Food and Mood

Americans eat way too many foods that “love you and leave you,” says Dietician Rachel Jones. She recommends five foods high in B6 vitamins when eaten on a regular basis, can lead to better focus and concentration, satiety, and a sense of calm.

The top five foods that Americans eat boost mood short-term (very short term), but quickly lead to agitation, anger and guilt. Soda, white bread, fries, cookies/cakes/donuts, syrups/jam/jelly are highly processed and offer little nutrition. Without real food value, they trigger more hunger and cravings.

Keep in mind that carbohydrates are a necessary brain fuel, but the form of carbohydrate you choose can either give you a micro burst of energy combined with possible abdominal fat or beneficial nutrients combined with cleansing properties for a lean, mean burning machine.

Eating the right breakfast is also key to keeping stress hormones at bay. Your body adapts to an overnight fast, but feels burdened to continue without food after beginning the day. To keep stress hormones from kicking in, eat a mix of protein, whole grains and nuts or other healthy fat.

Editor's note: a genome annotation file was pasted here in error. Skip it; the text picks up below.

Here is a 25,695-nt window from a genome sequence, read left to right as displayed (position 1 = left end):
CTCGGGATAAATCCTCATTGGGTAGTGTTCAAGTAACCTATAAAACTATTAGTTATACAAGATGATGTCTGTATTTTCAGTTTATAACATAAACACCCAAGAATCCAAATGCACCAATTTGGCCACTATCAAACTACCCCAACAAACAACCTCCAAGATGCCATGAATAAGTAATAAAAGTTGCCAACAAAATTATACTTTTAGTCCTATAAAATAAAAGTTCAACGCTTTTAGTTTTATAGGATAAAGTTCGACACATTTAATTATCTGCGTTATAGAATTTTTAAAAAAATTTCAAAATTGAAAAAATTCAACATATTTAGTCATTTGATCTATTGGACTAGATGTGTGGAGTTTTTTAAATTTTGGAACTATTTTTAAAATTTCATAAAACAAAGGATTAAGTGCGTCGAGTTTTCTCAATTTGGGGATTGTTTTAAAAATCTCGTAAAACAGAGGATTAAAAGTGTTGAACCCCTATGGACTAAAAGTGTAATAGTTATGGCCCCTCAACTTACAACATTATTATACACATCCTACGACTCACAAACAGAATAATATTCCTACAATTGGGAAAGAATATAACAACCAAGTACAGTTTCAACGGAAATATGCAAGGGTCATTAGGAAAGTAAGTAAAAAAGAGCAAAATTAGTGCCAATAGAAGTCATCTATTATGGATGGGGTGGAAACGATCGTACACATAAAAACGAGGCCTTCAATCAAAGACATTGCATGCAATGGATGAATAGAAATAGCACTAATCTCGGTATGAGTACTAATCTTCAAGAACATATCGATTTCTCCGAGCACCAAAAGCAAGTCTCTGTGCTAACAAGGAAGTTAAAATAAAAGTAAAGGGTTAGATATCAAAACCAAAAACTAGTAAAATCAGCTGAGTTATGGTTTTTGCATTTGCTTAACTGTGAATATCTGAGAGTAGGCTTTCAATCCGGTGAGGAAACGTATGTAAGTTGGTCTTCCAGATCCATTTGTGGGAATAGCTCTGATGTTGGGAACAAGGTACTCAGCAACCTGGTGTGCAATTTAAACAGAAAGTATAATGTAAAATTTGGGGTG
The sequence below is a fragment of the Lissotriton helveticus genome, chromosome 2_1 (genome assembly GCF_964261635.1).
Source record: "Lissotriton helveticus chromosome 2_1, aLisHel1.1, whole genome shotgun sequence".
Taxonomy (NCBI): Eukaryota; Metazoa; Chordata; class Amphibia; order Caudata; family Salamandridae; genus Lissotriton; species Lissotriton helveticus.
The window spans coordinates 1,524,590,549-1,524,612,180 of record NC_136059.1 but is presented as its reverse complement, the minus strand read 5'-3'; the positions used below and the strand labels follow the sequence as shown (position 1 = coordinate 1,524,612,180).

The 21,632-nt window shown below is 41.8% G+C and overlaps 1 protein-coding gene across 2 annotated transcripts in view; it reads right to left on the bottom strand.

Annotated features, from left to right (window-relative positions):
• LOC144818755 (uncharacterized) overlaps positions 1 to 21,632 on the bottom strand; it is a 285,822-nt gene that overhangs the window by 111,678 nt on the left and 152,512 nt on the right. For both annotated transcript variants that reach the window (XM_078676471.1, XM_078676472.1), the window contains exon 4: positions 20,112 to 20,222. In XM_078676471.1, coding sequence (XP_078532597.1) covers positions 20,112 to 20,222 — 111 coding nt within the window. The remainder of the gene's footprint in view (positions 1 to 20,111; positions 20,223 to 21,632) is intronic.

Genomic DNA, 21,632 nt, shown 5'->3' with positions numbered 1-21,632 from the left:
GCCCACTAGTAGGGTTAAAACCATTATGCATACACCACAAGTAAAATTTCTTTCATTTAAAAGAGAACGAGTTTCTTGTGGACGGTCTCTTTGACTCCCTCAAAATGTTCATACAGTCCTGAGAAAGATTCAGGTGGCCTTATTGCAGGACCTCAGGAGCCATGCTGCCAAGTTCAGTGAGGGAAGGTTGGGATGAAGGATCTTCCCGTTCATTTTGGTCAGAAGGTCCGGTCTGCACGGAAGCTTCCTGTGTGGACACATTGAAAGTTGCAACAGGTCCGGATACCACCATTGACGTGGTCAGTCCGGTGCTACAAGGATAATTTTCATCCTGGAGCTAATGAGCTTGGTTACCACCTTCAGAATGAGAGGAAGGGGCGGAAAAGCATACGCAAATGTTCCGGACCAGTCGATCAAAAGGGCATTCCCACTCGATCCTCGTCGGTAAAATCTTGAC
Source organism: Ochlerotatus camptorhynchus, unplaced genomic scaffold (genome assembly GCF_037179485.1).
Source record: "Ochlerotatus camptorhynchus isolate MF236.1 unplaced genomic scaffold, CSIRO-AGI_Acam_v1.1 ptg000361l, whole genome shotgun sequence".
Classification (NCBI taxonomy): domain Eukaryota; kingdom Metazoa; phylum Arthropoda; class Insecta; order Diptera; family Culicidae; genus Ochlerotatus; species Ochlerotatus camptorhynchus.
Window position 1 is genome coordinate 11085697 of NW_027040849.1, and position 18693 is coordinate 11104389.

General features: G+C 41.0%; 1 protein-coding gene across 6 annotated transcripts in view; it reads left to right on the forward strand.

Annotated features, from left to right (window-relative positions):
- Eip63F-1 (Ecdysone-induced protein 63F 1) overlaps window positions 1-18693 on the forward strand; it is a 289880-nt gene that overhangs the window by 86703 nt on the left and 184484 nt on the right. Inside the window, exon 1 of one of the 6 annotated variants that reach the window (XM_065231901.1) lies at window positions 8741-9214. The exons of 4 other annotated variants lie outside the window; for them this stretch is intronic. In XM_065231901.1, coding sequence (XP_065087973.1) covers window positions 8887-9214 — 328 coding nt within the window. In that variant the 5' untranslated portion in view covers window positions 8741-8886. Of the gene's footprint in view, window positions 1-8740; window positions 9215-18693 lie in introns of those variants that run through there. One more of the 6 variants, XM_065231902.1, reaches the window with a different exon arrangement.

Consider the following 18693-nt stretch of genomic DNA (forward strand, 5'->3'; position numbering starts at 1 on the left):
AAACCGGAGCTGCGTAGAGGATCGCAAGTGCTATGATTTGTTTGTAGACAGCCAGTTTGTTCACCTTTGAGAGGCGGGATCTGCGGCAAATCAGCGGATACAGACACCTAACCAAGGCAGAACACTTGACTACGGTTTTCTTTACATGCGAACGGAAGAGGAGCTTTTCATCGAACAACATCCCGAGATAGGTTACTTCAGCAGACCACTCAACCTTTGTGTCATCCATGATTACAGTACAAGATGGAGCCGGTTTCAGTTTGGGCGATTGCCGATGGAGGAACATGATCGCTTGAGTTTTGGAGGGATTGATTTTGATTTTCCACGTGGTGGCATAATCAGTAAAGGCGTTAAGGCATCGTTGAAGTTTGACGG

Vitamin B6 is necessary for feeling and looking good. Foods that are B6 power hitters include sunflower seeds, bananas, broccoli, spinach and salmon. Including these foods daily during times of stress can have a calming effect while providing tons of fantastic nutrients that keep you sharp all day. Try a banana dipped in peanut butter and rolled in sunflower seeds for breakfast. Enjoy a spinach and salmon salad for lunch and make sure to include broccoli for dinner.

For those who include exercise in their daily routine, make sure you include a post workout recovery option. It should include quicker acting carbohydrates with a dose of protein. Eight ounces of chocolate milk will do the trick to help muscles get ready for tomorrow’s workout.

When Rachel Jones, MPH, RD isn’t teaching Nutrition at the University of Utah or working on nutrition projects with colleagues and organizations, you might find her among the rocks, dirt and sagebrush of Utah’s hiking and biking trails.

You can reach Rachel at

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